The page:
The following graph plots the seasonally-adjusted underemployment rate in Australia from April 1980 to the April 2022 (blue line) and the broad underutilisation rate over the same period (green line).

The difference between the two lines is the unemployment rate.

The three cyclical peaks correspond to the 1982, 1991 recessions and the more recent downturn.

The other difference between now and the two earlier cycles is that the recovery triggered by the fiscal stimulus in 2008-09 did not persist and as soon as the ‘fiscal surplus’ fetish kicked in in 2012, things went backwards very quickly.

The two earlier peaks were sharp but steadily declined. The last peak fell away on the back of the stimulus but turned again when the stimulus was withdrawn.

Aggregate participation rate decreased by 0.1 points to 66.3 per cent

As noted above, the official unemployment rate would have risen had the participation rate not fallen.

What would have been the case if the participation rate had not fallen?

The labour force is a subset of the working-age population (those above 15 years old). The proportion of the working-age population that constitutes the labour force is called the labour force participation rate. Thus changes in the labour force can impact on the official unemployment rate, and, as a result, movements in the latter need to be interpreted carefully. A rising unemployment rate may not indicate a recessing economy.

The labour force can expand as a result of general population growth and/or increases in the labour force participation rates.

The following Table shows the breakdown in the changes to the main aggregates (Labour Force, Employment and Unemployment) and the impact of the fall in the participation rate.

The change in the labour force in April 2022 was the outcome of two separate factors:

  • The underlying population growth added 12.9 thousand persons to the labour force. The population growth impact on the labour force aggregate is relatively steady from month to month but has slowed over the last year due to the external border restrictions which have drastically reduced migration rates; and
  • The fall in the participation rate meant that there were 19.9 thousand workers exiting the labour force (relative to what would have occurred had the participation rate remained unchanged).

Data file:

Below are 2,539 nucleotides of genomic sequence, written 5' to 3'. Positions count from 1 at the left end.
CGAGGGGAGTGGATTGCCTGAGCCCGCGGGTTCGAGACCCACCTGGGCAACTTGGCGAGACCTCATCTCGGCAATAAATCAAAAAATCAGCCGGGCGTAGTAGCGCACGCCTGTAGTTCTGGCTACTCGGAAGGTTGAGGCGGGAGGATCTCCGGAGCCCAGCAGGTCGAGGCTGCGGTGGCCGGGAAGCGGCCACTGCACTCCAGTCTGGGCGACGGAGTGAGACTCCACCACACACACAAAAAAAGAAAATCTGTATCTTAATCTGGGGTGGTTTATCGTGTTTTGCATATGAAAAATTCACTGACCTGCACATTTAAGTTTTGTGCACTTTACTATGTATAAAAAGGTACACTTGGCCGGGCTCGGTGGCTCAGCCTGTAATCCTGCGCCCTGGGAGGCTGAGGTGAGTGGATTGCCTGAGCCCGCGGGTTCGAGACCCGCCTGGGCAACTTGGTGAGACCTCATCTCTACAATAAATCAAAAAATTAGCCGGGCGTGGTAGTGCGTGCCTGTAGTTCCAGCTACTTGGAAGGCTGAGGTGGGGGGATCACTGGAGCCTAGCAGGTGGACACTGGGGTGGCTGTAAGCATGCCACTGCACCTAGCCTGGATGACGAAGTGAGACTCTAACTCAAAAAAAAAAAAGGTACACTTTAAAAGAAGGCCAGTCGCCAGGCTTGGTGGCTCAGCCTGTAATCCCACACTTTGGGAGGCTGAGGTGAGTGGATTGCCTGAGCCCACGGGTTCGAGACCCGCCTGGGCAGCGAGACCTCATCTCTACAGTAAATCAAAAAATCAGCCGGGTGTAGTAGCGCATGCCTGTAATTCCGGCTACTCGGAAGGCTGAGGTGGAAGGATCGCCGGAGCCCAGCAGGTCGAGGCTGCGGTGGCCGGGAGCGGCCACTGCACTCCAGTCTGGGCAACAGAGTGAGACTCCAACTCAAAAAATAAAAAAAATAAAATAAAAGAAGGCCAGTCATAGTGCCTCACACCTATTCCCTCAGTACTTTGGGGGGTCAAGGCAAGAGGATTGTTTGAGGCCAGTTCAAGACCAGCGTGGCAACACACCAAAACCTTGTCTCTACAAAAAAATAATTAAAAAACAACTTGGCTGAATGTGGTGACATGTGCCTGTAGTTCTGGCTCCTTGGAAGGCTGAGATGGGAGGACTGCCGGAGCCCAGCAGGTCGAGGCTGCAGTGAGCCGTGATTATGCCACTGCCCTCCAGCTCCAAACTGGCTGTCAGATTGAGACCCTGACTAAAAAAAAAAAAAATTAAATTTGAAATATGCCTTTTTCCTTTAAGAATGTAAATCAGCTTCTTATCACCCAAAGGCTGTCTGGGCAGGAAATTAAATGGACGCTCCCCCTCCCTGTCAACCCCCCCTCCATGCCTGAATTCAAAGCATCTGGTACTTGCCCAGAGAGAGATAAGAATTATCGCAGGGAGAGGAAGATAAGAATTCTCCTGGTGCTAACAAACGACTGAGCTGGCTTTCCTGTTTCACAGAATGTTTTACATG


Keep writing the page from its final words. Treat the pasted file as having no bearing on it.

• The net result was that the labour force fell by 7.0 thousand.

Assessment:

1. If the participation rate had not have fallen in April 2022, total unemployment, given the current employment level, would have been 557.0 thousand rather than the official count of 537.1 thousand as recorded by the ABS – a difference of 19.9 thousand workers (the ‘participation effect’).

2. Without the fall in the participation rate, the official unemployment rate would have been 4 per cent (rounded) rather than its current value of 3.9 per cent).

3. In other words, the rise in labour underutilisation is being hidden outside the official labour force.

Teenage labour market deteriorates in April 2022

While teenagers have fare well in the labour market over the last 12 months, their fortunes were reversed in April losing out in both full-time and part-time employment.

The following Table shows the distribution of net employment creation in the last month and the last 12 months by full-time/part-time status and age/gender category (15-19 year olds and the rest).

To put the teenage employment situation in a scale context (relative to their size in the population) the following graph shows the Employment-Population ratios for males, females and total 15-19 year olds since June 2008.

You can interpret this graph as depicting the loss of employment relative to the underlying population of each cohort. We would expect (at least) that this ratio should be constant if not rising somewhat (depending on school participation rates).

1. The male ratio has fallen by 6.4 percentage points since April 2008. It fell 1.4 points over the month. It is now 2.4 points above its level in April 2020.

2. The female ratio is 1.8 percentage points above the April 2008 level. It fell 0.6 points over the month. It is now 6.0 points above its level in April 2020.

3. The overall teenage employment-population ratio has fallen by 2.4 percentage points since April 2008. It fell by 1 point over the month. It is now 4.2 points above its level in April 2020.

Conclusion

My standard monthly warning: we always have to be careful interpreting month to month movements given the way the Labour Force Survey is constructed and implemented.

My overall assessment is:

1. The labour market deteriorated somewhat in April as employment growth was virtually zero and the participation rate fell by 0.1 points.

2. While the official unemployment rate was unchanged when rounding to one decimal place on 3.9 per cent, it would have been higher (4 per cent) had the participation rate remained constant. In other words, hidden unemployment rose by 19.9 thousand.

3. There are still 1.389 million Australian workers without work in one way or another (officially unemployed or underemployed). The only reason the unemployment rate is so low is because the underlying population growth remains low after the border closures over the last two years.

4. The underlying (‘What-if’) unemployment rate is closer to 6.4 per cent rather than the official rate of 3.9 per cent.

That is enough for today!

(c) Copyright 2022 William Mitchell. All Rights Reserved.